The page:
How to Make and Edit a Bio Photo for Any Website
Your bio photo may be the first place your professional contacts see you, so it’s important to make a good impression. I'll help with everything from your photoshoot to your finishing touches.
Your bio photo may be the first place your professional contacts see you, so it’s important to make a good impression.
You probably want these to have the highest quality of all your online pictures – you might dress up for them, or make them black & white for an extra polished look. But you don’t need to schedule a shoot with a professional photographer to get a professional-looking bio photo! I’ll show you how to format and arrange the perfect bio picture for free and online, using Kapwing. Here’s what you should know:
- DIY photoshoot setup
- Formatting your bio photo
- Making it black & white
- Blurring the background
1. DIY Photoshoot Setup
You don’t want to take a selfie for your bio photo, but you don’t need a phenomenal camera or your own tripod either. There are some simple solutions to any problem you run into. Here are my main tips:
- I definitely recommend getting a friend to take your photos for you, if possible. This gives you flexibility in setting up your picture, and will save tons of time.
- You’ll want to take pictures in a light environment– windows that don’t face the sun are good sources of indirect light for portraits.
- You want an uncluttered background that gives your photo some depth of field. Backdrops like bookshelves or textured walls are perfect for your portrait’s background, as long as you’re standing at least a few feet in front of them.
- For portrait-style photos, you want your camera to be close to face level. 10 degrees or so above or below your face is fine – just see what angle you like best.
For more in-depth knowhow and tips for higher-level portraiture photographers, read through this excellent overview of how to take bio photos.
2. Formatting Your Bio Photo
I’m not sure where your bio photo is going, and what its dimensions need to be. Some websites are able to format photos with any aspect ratio, some use taller rectangles, others need square photos, and often websites even crop bio photos to a circle. Before you start editing your picture, you should make sure you know how it’s going to look in its final form. Check out the existing bio photos posted by your company or group, and edit your own accordingly.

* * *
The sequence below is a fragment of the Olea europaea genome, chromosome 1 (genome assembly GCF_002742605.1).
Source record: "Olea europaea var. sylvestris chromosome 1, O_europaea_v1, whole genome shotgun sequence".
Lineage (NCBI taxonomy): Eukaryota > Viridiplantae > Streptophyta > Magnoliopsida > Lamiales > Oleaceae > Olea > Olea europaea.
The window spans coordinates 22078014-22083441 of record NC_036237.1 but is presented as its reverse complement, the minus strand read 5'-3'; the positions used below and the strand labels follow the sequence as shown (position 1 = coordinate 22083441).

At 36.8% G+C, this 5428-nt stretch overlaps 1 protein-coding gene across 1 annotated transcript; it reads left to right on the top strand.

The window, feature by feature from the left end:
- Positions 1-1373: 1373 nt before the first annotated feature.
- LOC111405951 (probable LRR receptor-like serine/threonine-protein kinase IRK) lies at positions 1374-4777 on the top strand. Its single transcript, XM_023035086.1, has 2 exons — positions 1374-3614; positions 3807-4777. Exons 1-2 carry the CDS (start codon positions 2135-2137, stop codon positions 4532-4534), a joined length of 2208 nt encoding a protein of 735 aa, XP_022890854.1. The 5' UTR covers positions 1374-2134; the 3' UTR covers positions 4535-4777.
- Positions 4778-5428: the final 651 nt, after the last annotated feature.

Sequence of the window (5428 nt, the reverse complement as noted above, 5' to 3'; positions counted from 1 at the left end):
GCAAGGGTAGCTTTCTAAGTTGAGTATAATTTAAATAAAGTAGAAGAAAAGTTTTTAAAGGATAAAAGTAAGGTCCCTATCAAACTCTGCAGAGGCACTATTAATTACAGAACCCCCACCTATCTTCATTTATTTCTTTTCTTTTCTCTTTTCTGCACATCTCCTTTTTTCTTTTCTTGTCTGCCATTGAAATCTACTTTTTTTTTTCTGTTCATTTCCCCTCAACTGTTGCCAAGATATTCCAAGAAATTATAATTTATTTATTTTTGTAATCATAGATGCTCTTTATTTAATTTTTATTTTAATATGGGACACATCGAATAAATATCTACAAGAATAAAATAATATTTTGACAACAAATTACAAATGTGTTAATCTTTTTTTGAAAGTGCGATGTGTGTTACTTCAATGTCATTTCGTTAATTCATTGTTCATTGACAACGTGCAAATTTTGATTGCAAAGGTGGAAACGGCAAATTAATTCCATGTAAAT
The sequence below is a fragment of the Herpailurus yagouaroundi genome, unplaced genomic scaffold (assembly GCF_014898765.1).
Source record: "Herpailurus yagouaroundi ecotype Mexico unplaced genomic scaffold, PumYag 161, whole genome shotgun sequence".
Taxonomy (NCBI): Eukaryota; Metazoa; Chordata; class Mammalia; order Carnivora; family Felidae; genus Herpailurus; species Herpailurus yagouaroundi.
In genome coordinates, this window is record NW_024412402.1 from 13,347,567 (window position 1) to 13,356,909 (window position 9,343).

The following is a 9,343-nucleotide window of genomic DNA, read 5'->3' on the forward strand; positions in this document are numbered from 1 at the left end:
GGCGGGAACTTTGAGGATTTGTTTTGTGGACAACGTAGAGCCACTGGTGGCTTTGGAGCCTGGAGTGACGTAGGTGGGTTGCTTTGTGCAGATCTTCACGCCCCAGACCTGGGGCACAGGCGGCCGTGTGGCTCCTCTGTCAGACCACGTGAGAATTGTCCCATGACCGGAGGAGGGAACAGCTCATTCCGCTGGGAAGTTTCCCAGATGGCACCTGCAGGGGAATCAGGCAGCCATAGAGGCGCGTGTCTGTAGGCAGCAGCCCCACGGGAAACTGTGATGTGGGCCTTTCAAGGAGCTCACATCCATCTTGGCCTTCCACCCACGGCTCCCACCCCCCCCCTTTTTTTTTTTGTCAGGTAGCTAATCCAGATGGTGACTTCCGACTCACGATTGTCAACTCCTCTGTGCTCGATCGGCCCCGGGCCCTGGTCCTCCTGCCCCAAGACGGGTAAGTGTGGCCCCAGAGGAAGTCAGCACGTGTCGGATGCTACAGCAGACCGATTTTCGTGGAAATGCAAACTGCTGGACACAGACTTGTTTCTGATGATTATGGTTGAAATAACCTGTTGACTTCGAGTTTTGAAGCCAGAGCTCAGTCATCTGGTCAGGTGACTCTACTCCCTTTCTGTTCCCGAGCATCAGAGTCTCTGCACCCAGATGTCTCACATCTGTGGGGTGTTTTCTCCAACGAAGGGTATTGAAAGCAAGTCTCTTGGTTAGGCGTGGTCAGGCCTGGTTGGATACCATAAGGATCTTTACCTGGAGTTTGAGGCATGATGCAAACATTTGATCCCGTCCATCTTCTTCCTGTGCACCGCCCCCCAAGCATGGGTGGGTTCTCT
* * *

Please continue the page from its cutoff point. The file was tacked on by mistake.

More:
I recommend using Kapwing to make whatever formatting adjustments your bio photo needs. Just go to the Studio and drag your image onto the canvas to get started. Here’s a basic rundown of how you should format you picture for different types of bio photo:
No requirements: If your photo destination can handle photos with any aspect ratio, you should still format your bio picture as well as possible. Crop out unnecessary parts and zoom in as much as you need to draw attention to your face. Make sure your face is mostly centered or a bit higher than the center of the frame.
Square: The most common aspect ratio for a bio photo is probably square. In the Kapwing Studio, select your photo layer, choose the Crop tool, and select Square (1:1). Drag the crop area and its corners to frame the photo the way you want. Make sure your face is the focal point of the frame, and center it left to right.
Circle: If your bio photo is going to be formatted as a circle in its final location, you can mostly treat it like you would treat a square. In the Kapwing Studio, crop it so the focus is on your face, then return to the Studio and move the Rounded Corners slider all the way to the right. Make your images background transparent in the Background Color options, and your bio photo will be cropped to a circle.
3. Making It Black & White
This step is completely optional, but it’s a common stylistic choice for professional bio photos. When you’re done formatting your picture in the Kapwing Studio, select the Adjust tool and slide Saturation all the way down. Your photo will be black & white, but its contrast may not be high enough, so while you’re in the adjustments window, you can drag the contrast button a bit to the right.
4. Blurring the Background
If you’re familiar with Portrait Mode on iPhones, or the Bokeh effect seen in more professional photography, you know that a blurred background gives photos a pleasant depth-of-field effect. This is achieved naturally with certain camera lenses, but you can also blur your photo’s background digitally to give it a higher quality appearance.
When your photo is uploaded to the Kapwing Studio, copy & paste the photo and select the Erase tool. Here, you can use the adjustable, single-click Magic Wand tool to erase areas of similar color in combination with the Eraser tool, which lets you remove precise parts of your photo’s background, down to just a few pixels at a time. Back in the Studio, select your original background layer, click “Adjust,” and move the Blur slider to the right until your background looks just right. For the perfect effect, you might want to very slightly enlarge the top, transparent photo layer and re-center it on the blurred background.
I hope this article helps you craft the perfect professional photo for your company bio. For more content on photo and video editing, check out our YouTube channel Kapwing App. And while you’re here, read through some related articles on image editing and photography:
• How to Add a "God Rays" Effect to a Photo Online
• How to Make a Pure White Background in a Photo
• How to Add a Lens Flare Effect to Photos
• How to Design a Custom Tattoo Online